Instead of constantly bashing the man for not being what he should be, let’s start uplifting and passing along the words of people who appeal to our better angels. Be they politicians or pundits, preachers, teachers, celebrities, fathers, mothers, or innocent children, let’s listen closely to each other and champion those that unite us. Post their words on social media. Make and share positive memes. Bring these people to the attention of others in our conversations and online chats.

And VOTE for them when we find them among those running for office.

2. And while I am on memes—I wish people would start checking on the veracity of a meme before they retweet or share it. The internet is flooded with inaccurate quotes and “facts” that are misleading and/or downright fabricated lies made by people that just make up or pass along whatever seems to support what they believe. These things are usually incredibly divisive and just plain wrong. abraham-lincoln-quote-internet-hoax-fake-450x293.jpgWhen seeing one that we think should be shared, I wish people would  pause and do a quick check of the facts (Snopes.com does a great job of debunking most of them), and ask themselves, “does this unite or divide us” before they pass it along.

3. Be honest about our history as a nation. It frustrates me when I hear or read people stating things like, “this political violence is not who we are. This is not America.” etc. The truth is, America has always been racked by political violence.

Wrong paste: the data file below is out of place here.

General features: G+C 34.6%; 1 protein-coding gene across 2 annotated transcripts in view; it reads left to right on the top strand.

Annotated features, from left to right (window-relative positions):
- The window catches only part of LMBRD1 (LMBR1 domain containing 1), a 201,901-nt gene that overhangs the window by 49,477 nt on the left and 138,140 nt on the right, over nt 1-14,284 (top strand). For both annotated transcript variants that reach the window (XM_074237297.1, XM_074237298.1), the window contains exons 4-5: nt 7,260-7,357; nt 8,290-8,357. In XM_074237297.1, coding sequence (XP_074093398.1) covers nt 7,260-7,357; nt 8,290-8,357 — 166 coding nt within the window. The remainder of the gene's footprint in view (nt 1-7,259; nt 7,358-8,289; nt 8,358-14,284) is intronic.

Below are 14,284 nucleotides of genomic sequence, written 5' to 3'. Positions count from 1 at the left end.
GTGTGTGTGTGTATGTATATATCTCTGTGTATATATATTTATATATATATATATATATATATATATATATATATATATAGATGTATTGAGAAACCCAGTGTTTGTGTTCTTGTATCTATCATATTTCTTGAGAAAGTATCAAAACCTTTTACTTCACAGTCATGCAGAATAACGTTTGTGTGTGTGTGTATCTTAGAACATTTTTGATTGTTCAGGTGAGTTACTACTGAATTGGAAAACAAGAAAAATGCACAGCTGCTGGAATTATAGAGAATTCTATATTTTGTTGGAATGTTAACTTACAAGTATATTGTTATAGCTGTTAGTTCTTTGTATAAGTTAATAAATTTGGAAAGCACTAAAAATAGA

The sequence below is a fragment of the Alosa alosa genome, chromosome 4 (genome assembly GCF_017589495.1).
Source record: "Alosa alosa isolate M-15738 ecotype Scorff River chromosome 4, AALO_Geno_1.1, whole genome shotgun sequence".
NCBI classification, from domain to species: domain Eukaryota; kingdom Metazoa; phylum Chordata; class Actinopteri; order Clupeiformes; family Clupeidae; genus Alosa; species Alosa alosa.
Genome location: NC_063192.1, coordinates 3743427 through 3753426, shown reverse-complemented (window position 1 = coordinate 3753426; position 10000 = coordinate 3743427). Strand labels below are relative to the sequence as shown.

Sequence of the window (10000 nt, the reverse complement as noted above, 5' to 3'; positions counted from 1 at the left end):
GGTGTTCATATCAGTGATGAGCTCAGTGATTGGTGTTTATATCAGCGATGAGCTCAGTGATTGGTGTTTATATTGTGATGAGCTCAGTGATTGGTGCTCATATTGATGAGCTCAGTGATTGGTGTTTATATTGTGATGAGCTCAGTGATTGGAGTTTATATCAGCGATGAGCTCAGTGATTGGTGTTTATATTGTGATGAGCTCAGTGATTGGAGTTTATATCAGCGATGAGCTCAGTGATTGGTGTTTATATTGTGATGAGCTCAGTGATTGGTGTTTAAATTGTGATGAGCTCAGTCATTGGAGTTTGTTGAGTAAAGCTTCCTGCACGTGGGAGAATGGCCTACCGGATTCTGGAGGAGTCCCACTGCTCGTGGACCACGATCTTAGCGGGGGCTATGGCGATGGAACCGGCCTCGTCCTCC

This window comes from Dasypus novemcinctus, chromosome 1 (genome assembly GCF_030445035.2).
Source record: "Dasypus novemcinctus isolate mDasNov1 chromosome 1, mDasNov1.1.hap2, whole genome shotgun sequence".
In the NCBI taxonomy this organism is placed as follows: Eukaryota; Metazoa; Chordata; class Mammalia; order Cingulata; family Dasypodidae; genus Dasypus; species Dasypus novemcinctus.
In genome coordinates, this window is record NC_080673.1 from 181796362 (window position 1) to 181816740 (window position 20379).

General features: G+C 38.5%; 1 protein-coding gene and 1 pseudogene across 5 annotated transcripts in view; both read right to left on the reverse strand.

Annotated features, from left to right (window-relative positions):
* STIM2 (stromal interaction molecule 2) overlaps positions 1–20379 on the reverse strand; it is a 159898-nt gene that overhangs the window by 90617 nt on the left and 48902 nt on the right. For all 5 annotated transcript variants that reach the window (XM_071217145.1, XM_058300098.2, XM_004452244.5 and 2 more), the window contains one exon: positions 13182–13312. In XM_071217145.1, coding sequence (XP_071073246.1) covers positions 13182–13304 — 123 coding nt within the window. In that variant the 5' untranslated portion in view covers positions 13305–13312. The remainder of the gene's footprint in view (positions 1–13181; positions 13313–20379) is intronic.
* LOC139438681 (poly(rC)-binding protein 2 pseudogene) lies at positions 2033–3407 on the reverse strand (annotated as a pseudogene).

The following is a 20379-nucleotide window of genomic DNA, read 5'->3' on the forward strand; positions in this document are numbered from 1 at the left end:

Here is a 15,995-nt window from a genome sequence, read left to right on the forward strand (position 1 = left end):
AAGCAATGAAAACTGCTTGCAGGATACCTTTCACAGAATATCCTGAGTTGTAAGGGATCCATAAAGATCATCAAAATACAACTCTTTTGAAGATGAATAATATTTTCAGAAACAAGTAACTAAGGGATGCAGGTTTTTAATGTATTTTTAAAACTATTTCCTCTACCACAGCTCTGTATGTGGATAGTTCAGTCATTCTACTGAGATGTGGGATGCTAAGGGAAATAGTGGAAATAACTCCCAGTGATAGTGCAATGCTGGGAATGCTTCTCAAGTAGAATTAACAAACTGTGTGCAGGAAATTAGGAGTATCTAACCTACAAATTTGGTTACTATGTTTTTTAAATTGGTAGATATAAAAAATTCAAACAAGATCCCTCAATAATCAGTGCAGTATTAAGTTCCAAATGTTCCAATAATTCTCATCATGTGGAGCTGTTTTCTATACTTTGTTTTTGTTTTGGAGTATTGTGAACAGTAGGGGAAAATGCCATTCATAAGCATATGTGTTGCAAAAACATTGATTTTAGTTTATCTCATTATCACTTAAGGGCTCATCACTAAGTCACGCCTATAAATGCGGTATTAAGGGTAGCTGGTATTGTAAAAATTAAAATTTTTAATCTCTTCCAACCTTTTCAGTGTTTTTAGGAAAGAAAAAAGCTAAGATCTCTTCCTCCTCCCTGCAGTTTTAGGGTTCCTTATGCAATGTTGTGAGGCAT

Let me name but a few examples (look them up if you need to): The protests that led to the American Revolution. Violence against loyalists during the Revolutionary War. Burr kills Hamilton. The Trail of Tears. Antebellum attacks on abolitionists. Nat Turner’s Revolt and its retaliatory aftermath. The Caning of Sumner on the floor of Congress. “Bleeding Kansas.” The Civil War. Reconstruction-era violence to suppress black equality and suffrage. The wars on the Plains Indians.  The Haymarket Riot. Violence and imprisonment of women’s suffrage protestors. The “Red Summer of 1919.”  Race riots during WWI and WWII.  The strength and activities of the 1920s KKK. Thousands of lynchings between the 1880s and 1960s. Civil Rights era violence (Little Rock, the beating of Freedom Riders, Oxford riots, Birmingham bombings, numerous murders– including children, Selma, etc.), Kent State. 1960s political assassinations.  The clash between police and protestors at the 1968 Democrat Convention in Chicago. Stonewall riots. Oklahoma City. Four presidents assassinated and fifteen others threatened by plots and/or attempts.

Need I go on? And this is just a very small sampling that readily comes to mind. I list these not to insist that we have always been this way and that therefore there is no hope we can change. Rather, I list these so that we realize that contrary to what we often hear, political violence has long been part of the fabric of who we are. Let’s stop longing for a time when things were so much better. There is no golden age. We can’t solve a problem until we are honest about it.

We have to work to make America greater now than it ever has been in the past.

4. Let’s be introspective and look at the “man in the mirror.” Our current political tribalism is destroying us, and if we are honest with ourselves, at some level we are all guilty of making the problem worse. I am as guilty as anyone.

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We can’t keep seeing politics like this—Good vs. Evil.

When we talk or post about the people that support political parties other than our own, we all too often paint them as dumb, naive, and insane, or worse, evil people that hate our country, its values, and its mission. Good vs. Evil.

I can’t see how that helps anything. How can you expect someone to listen objectively and civilly to the thoughts and opinions of others, when their own opinions are belittled, twisted, and demonized? Or how can you expect everyone to act civilly when people are whipped into a frenzy by someone that paints the opposition as a dangerous threat to our country and our lives?